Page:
Coronavirus tracking app: life saving idea or invasion of privacy?

Coronavirus tracking app: life saving idea or invasion of privacy?

The government are set to ask Australians to sign up to a new app, reporting if they have come in contact with anyone diagnosed with the coronavirus. Scott Morrison has said the app won’t be mandatory but will require at least 40% participation from the Australian population in order to work effectively.

But how would you feel knowing that you were signed up to have your location tracked through a government-employed phone app? We aren’t quite convinced it’s a good idea.

scott morrison

The location-tracking app was designed after Singapore’s government introduced a similar technology.

Scott Morrison has said that he hopes Australians will embrace the idea so that 40% or more of the population are actively engaged with the ploy. He says this measure may be required to relax the social distancing measures that have been put in place.

“Before we can actually start easing up here, we need to lock in the control that we are currently exercising over this virus, but it can get away, and you need to have the mechanisms in place, the tools in place that can keep on top of it and deal with any outbreaks that come.”

Yet Alice Drury, Senior Lawyer at Australia’s Human Rights Law Centre, has warned that we should be very aware of government-run location tracking in the form of a phone app:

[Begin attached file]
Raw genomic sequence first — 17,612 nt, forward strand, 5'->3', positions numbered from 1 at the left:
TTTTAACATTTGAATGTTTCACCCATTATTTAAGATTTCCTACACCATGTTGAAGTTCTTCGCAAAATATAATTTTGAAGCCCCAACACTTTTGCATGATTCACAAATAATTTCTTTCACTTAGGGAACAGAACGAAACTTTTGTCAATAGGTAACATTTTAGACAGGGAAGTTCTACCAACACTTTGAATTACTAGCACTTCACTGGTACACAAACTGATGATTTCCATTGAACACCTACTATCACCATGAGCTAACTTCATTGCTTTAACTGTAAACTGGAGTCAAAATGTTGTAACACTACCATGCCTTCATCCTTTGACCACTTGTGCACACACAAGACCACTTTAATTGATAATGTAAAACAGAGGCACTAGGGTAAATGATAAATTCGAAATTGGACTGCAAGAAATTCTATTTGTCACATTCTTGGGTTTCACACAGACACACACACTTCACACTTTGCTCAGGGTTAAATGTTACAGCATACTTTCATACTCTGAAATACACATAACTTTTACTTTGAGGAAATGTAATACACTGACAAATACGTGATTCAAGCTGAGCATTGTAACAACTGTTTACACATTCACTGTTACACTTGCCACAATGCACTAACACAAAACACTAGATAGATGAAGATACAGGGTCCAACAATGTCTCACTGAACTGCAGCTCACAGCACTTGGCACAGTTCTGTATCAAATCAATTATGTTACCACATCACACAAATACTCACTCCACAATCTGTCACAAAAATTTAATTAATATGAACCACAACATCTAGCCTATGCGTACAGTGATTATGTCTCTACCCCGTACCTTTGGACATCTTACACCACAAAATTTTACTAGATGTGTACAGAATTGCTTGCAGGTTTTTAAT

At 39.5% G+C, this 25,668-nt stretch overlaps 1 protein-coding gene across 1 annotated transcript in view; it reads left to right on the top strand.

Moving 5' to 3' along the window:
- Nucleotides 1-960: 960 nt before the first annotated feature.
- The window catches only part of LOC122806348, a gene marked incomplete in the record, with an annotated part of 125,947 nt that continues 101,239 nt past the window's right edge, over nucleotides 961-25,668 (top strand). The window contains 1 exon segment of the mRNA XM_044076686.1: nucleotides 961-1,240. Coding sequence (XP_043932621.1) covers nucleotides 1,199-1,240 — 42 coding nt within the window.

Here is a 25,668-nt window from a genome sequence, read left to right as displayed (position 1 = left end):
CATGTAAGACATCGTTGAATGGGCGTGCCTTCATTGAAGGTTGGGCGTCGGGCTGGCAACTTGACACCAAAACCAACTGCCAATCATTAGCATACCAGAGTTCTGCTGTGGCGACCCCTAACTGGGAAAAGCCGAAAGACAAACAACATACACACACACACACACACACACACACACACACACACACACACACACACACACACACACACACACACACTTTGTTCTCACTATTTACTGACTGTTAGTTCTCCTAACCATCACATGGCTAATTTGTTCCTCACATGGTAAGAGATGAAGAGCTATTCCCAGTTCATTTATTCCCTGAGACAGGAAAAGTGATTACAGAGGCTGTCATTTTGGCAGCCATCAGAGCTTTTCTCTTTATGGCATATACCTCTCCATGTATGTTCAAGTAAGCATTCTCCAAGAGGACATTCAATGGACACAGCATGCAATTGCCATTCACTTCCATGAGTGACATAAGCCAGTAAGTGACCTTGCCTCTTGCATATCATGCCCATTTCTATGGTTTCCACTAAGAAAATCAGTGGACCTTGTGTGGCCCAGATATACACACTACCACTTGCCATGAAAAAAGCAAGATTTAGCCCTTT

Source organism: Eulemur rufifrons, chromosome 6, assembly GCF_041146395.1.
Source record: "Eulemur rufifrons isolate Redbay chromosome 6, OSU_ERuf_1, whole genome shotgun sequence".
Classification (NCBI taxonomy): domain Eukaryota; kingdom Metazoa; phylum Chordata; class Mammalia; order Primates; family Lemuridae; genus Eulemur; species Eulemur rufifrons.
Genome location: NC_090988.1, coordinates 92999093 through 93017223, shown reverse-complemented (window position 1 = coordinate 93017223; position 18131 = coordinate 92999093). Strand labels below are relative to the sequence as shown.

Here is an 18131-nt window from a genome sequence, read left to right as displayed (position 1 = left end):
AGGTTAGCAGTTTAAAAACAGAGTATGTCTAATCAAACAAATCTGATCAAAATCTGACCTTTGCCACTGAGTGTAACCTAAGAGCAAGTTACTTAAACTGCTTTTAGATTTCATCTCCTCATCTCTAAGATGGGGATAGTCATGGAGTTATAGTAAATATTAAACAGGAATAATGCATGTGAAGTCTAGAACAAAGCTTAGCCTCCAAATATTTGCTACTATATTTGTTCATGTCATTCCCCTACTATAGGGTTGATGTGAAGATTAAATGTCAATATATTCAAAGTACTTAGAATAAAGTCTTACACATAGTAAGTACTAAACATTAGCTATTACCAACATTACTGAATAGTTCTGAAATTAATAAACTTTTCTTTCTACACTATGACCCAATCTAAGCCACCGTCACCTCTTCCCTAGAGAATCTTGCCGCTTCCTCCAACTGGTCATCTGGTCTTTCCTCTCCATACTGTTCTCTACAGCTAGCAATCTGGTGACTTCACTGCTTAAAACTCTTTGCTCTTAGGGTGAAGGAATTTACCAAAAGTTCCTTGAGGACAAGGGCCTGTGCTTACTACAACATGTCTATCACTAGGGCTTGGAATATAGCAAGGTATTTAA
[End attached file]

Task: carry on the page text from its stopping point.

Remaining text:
“We don’t want to emerge from this crisis in a country where the Government has the power to trace the movements and contacts of every single one of us, all of the time.”

Alongside the spectacular rise of highly specified digital advertising, privacy has been a growing concern for internet users all over the world. Google has even vowed to abolish third-party cookies – the reason sites know how to advertise to your interests – in response to consumer dialogue.

The idea of an app was developed after Singapore introduced a similar technology in late March called TraceTogether which relies on phone Bluetooth to identify if a user has physically come in contact with someone who has identified that they have the virus.

The Singapore government has been adamant that citizens are using the application, taking the stance that it is essential for the health and safety of everyone.

Or at least, that is how it has been advertised to the public. We’ll let you decide for yourself, take a look at the Singapore campaign video below: